Like this line from “Youth” “Most of us are bitter over someone / setting fire to our insides for fun.”  I love the way Haefeli’s guitar harmonics sound like keyboards and how powerful the martial drumming sounds when it comes in.

“Landfill” opens with thudding drums (Mallets instead of sticks) which are louder and bigger and yet still feel gentle.  And yet, as the blurb says: The song is “achingly pretty and melancholy, the track builds to an absolute gut-punch of a line — “I want you so much, but I hate your guts” — that conjures a pitch-perfect mix of gloom, desire and hostility.”

They put out an EP and in 2013 released an album:

the lovely If You Leave, but Daughter was kind enough to resuscitate “Landfill” for this stripped-down performance at the Tiny Desk. As you’ll see and hear, that aforementioned gut-punch is a recurring specialty for the band: In all three of these sad, searing songs, singer Elena Tonra showcases a remarkable gift for coolly but approachably dishing out weary words that resonate and devastate.

Between these two songs, Bob asks if this is an awkward place to play, and she responds, “No, we’re just awkward people.”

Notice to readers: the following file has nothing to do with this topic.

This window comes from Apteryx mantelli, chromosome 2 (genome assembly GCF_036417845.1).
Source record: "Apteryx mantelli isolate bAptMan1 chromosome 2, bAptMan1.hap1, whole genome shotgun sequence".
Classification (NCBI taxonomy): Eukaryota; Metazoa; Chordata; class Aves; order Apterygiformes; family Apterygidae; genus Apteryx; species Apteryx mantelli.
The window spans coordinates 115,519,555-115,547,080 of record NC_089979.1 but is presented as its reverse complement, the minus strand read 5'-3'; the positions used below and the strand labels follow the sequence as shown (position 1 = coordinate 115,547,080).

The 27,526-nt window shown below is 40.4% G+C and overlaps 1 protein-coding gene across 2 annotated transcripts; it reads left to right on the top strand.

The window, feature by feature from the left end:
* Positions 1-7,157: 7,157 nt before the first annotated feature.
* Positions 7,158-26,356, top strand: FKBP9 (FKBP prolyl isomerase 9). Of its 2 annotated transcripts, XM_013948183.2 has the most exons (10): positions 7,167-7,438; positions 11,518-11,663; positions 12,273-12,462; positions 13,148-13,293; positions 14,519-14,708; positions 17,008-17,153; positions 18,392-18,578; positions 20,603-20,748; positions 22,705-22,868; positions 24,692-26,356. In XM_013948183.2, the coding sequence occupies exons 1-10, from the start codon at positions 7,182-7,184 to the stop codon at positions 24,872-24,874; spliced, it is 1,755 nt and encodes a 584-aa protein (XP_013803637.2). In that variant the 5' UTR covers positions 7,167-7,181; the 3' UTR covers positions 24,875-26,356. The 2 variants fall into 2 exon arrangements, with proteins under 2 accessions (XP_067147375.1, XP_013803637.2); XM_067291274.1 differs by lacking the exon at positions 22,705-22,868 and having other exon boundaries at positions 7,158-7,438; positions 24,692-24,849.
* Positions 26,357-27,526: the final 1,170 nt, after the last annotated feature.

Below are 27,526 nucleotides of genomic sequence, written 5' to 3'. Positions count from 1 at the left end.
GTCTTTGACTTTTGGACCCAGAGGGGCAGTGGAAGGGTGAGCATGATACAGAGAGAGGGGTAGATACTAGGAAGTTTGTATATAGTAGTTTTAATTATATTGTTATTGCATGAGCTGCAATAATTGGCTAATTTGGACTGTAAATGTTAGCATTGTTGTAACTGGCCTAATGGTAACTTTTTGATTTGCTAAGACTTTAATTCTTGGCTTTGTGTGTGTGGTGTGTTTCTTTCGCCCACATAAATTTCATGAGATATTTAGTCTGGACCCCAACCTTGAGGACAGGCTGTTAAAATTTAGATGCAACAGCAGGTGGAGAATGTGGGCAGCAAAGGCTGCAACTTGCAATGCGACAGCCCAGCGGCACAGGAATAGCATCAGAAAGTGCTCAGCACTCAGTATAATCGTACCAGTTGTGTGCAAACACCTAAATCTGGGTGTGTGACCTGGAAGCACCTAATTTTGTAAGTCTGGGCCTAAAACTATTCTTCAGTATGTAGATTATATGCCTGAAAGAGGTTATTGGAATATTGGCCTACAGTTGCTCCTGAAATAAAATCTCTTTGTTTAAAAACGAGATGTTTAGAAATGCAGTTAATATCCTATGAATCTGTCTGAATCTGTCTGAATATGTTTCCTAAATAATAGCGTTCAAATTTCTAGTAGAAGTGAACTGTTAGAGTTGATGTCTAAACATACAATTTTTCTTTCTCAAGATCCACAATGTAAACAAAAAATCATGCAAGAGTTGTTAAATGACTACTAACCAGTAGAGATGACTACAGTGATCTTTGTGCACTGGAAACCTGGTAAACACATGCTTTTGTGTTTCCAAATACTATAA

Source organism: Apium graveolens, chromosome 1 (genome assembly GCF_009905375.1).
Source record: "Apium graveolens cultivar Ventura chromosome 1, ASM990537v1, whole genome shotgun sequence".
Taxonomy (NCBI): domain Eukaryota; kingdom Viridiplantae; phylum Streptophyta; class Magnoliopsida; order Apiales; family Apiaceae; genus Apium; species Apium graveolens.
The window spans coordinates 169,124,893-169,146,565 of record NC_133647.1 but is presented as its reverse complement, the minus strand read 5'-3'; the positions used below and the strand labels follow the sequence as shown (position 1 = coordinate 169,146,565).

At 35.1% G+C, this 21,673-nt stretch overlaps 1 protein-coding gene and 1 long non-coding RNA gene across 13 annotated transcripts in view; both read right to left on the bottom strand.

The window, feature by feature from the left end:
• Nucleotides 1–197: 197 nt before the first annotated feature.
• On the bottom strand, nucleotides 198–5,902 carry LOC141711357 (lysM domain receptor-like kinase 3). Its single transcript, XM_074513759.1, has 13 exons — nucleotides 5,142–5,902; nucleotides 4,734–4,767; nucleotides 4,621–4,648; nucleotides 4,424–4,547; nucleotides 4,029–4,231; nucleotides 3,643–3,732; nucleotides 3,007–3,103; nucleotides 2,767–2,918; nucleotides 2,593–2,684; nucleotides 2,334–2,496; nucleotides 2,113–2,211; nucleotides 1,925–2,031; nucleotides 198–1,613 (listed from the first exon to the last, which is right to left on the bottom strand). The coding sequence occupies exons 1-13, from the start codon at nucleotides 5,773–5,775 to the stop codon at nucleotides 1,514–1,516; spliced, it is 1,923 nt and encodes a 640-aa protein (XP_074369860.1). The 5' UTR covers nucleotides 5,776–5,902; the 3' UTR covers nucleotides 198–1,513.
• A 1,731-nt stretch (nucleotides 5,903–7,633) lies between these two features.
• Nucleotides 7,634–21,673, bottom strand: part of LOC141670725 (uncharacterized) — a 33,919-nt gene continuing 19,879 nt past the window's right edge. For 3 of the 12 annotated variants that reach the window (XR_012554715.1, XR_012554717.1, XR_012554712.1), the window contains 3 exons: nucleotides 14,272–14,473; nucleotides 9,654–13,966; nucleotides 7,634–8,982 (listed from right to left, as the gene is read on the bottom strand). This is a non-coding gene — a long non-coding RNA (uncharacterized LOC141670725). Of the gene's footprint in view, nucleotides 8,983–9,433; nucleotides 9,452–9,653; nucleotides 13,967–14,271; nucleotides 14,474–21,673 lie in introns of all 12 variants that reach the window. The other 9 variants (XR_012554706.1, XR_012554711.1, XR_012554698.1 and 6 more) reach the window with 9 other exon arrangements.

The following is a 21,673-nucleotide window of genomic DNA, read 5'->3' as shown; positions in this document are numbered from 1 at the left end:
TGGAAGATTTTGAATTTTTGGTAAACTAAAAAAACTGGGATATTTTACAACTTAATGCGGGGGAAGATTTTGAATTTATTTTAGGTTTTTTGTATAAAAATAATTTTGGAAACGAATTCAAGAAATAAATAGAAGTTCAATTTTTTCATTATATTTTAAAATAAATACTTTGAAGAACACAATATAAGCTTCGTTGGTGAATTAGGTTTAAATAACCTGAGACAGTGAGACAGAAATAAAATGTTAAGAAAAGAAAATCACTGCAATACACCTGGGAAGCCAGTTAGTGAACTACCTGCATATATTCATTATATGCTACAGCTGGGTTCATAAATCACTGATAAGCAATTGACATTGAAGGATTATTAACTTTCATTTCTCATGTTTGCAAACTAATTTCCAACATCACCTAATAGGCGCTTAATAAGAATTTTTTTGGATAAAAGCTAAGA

For “Tomorrow” there is a beautiful ascending guitar melody and loud drums.  I really like the way the guitars play off of each other–even though they are both acoustic, they sound very different and complement each other nicely.  Like in the wonderful melody at the end.  Despite how pretty the song was, apparently she was unhappy with it saying “a bit ropey, that one.”  I hadn’t heard that before, but evidently it means “unwell…usually alcohol related” so that’s pretty funny.

[READ: August 30, 2016] Science: Ruining Everything Since 1543

Zach Weinersmith writes the daily webcomic Saturday Morning Breakfast Cereal.  I supported the Kickstarter project for his book Religion: Ruining Everything Since 4004 BC and this book was part of my funding level.

I was more interested in the religious comics, but I am tickled by how funny the Science comics are.  Weinersmith knows a lot of science (or at least scientists) and make some really funny jokes about the subject.

The one thing I have to say off the bat is that I don’t love his drawing style.  There’s something about it that I simply can’t get into.  Even after two full books of these drawings, it just never gels for me.  But that’s fine. because I’m here for the jokes.  And they are awesome. (more…)